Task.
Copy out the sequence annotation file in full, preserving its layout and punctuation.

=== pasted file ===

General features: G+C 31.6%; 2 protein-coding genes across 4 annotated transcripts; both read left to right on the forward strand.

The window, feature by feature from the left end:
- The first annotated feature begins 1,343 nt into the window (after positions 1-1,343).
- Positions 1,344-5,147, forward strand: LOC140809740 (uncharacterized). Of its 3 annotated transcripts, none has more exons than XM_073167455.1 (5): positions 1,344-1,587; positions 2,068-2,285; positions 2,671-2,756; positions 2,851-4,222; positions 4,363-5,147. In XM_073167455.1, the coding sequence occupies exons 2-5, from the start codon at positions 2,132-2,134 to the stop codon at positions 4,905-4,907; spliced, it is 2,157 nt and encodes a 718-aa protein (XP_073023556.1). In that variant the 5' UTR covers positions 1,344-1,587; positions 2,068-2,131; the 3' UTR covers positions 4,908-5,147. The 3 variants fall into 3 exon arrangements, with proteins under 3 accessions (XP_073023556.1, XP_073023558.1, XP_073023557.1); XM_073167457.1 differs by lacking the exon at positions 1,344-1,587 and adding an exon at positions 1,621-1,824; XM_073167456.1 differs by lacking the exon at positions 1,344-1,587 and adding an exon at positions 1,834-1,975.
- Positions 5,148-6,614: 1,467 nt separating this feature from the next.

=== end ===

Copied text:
General features: G+C 31.6%; 2 protein-coding genes across 4 annotated transcripts; both read left to right on the forward strand.

The window, feature by feature from the left end:
- The first annotated feature begins 1,343 nt into the window (after positions 1-1,343).
- Positions 1,344-5,147, forward strand: LOC140809740 (uncharacterized). Of its 3 annotated transcripts, none has more exons than XM_073167455.1 (5): positions 1,344-1,587; positions 2,068-2,285; positions 2,671-2,756; positions 2,851-4,222; positions 4,363-5,147. In XM_073167455.1, the coding sequence occupies exons 2-5, from the start codon at positions 2,132-2,134 to the stop codon at positions 4,905-4,907; spliced, it is 2,157 nt and encodes a 718-aa protein (XP_073023556.1). In that variant the 5' UTR covers positions 1,344-1,587; positions 2,068-2,131; the 3' UTR covers positions 4,908-5,147. The 3 variants fall into 3 exon arrangements, with proteins under 3 accessions (XP_073023556.1, XP_073023558.1, XP_073023557.1); XM_073167457.1 differs by lacking the exon at positions 1,344-1,587 and adding an exon at positions 1,621-1,824; XM_073167456.1 differs by lacking the exon at positions 1,344-1,587 and adding an exon at positions 1,834-1,975.
- Positions 5,148-6,614: 1,467 nt separating this feature from the next.